Rukeyser typically wrote long poetic sequences, in which she mixed the lyric with the prosaic, making use of every form of language, including minutes of shareholders’ meetings, equations for falling water, stock quotations, journalistic interviews, and courtroom depositions. By combining these voices, Rukeyser sought to create a new, previously unheard voice. It is no accident, then, that although she often used the space on the page in innovative ways—playing with punctuation and adding extra spaces between words—she never used it for silence or stillness. It also becomes clear why Rukeyser wrote about historical figures such as the physicist Willard Gibbs, the painter Albert Ryder, the composer Charles Ives, the labor organizer Ann Burlak, Rabbi Akiba, and Herman Melville. All of these important figures share common unifying visions of the world.
As a woman, Rukeyser was a courageous precursor to the feminist movement of the 1960s. She was independent enough to marry and divorce painter Glynn Collins (the marriage lasted only six weeks) and to give birth to William, first named Laurie, out of wedlock. She was brave and daring enough to write about such issues as pregnancy and the possibilities of loving another woman. She wrote, in “Ann Burlak,” on behalf of the “ten greatest American women”:
The anonymous farmer’s wife, the anonymous clubbed picket,
the anonymous Negro woman who held off the guns,
the anonymous prisoner, anonymous cotton-picker
trailing her robe of sack in a proud train,
anonymous writer of these and mill-hand, anonymous city walker,
anonymous organizer, anonymous binder of the illegally wounded,
anonymous feeder and speaker to anonymous squares.
As a Jew, she wrote about Akiba and what it means to “love / your belief with all your life” (“The Gates”). And as the person Anne Sexton called “beautiful Muriel, mother of everyone,” she wrote about the need to affirm and embrace life simply by saying yes: “Say yes, people. / Say yes. / YES.” (“Theory of Flight”).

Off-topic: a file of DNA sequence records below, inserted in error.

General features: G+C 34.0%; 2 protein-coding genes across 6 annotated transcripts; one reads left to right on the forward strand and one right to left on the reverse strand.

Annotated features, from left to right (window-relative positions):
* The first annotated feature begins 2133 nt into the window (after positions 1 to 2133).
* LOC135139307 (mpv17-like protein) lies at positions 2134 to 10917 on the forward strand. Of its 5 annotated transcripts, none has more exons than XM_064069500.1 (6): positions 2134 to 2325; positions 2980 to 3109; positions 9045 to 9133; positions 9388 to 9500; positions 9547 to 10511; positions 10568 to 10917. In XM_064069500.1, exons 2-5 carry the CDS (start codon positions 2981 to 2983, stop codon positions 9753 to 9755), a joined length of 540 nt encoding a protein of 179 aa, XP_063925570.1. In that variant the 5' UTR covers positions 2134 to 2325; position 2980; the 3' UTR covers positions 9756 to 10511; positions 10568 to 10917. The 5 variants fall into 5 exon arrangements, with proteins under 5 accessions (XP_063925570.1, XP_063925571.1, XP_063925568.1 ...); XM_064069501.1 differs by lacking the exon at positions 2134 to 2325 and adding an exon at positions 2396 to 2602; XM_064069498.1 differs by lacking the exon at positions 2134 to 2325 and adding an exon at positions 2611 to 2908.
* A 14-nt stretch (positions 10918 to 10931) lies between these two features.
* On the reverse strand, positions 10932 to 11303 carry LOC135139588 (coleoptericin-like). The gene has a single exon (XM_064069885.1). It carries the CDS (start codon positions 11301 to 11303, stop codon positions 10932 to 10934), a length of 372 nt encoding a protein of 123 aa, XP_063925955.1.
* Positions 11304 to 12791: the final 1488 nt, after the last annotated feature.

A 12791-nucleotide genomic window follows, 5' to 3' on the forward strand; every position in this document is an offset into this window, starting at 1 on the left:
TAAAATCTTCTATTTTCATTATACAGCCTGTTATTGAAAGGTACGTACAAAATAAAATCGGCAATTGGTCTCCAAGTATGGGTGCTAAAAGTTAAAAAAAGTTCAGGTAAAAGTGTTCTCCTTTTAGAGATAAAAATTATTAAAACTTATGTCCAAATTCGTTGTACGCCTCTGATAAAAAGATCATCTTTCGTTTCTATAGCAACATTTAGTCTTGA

Beast in View (1944); Body of Waking (1958); Breaking Open (1973); Bubbles (1967); The Collected Poems of Muriel Rukeyser (1979); The Colors of the Day: A Celebration of the Vassar Centennial (1961). Play; Come Back, Paul (1955); Elegies (1949); The Gates (1976); The Green Wave (1948); I Go Out (1961); The Life of Poetry (1949, 1974); Mazes (1970); One Life (1970); The Orgy (1965, 1966); Selected Poems (1951); The Speed of Darkness (1968); Theory of Flight (1935); The Traces of Thomas Hariot (1971, 1972); A Turning Wind (1939); 29 Poems (1972); U.S. 1. (1938); Wake Island (1942); Waterlily Fire: Poems, 1935–62 (1962); Willard Gibbs (1942).
Barber, David S. “Finding Her Voice: Muriel Rukeyser’s Poetic Development.” Modern Poetry Studies 11, no. 1 (1982): 127–138, and “‘The Poet of Unity’: Muriel Rukeyser’s Willard Gibbs.” CLIO: A Journal of Literature, History and the Philosophy of History 12 (Fall 1982): 1–15; “Craft Interview with Muriel Rukeyser.” New York Quarterly 11 (Summer 1972) and in The Craft of Poetry, edited by William Packard (1974); Daniels, Kate, ed. Out of Silence: Selected Poems of Muriel Rukeyser (1992), and “Searching/Not Searching: Writing the Biography of Muriel Rukeyser.” Poetry East 16/17 (Spring/Summer 1985): 70–93; Gardinier, Suzanne. “‘A World That Will Hold All The People’: On Muriel Rukeyser.” Kenyon Review 14 (Summer 1992): 88–105; Jarrell, Randall. Poetry and the Age (1953); Kertesz, Louise. The Poetic Vision of Muriel Rukeyser (1980); Levi, Jan Heller, ed. A Muriel Rukeyser Reader (1994); Pacernick, Gary. “Muriel Rukeyser: Prophet of Social and Political Justice.” Memory and Fire: Ten American Jewish Poets (1989); Rich, Adrienne. “Beginners.” Kenyon Review 15 (Summer 1993): 12–19; Rosenthal, M.L. “Muriel Rukeyser: The Longer Poems.” In New Directions in Prose and Poetry, edited by James Laughlin. Vol. 14 (1953): 202–229; “A Special Issue on Muriel Rukeyser.” Poetry East 16/17 (Spring/Summer 1985); Turner, Alberta. “Muriel Rukeyser.” In Dictionary of Literary Biography 48, s.v. “American Poets, 1880–1945” (1986): 370–375; UJE; “Under Forty.” Contemporary Jewish Record 7 (February 1944): 4–9; Ware, Michele S. “Opening ‘The Gates’: Muriel Rukeyser and the Poetry of Witness.” Women’s Studies: An Introductory Journal 22, no. 3 (1993): 297–308; WWWIA, 7.
How to cite this page
Schwartz, Michael J.. "Muriel Rukeyser." Jewish Women: A Comprehensive Historical Encyclopedia. 20 March 2009. Jewish Women's Archive. (Viewed on September 1, 2014) <http://jwa.org/encyclopedia/article/rukeyser-muriel>.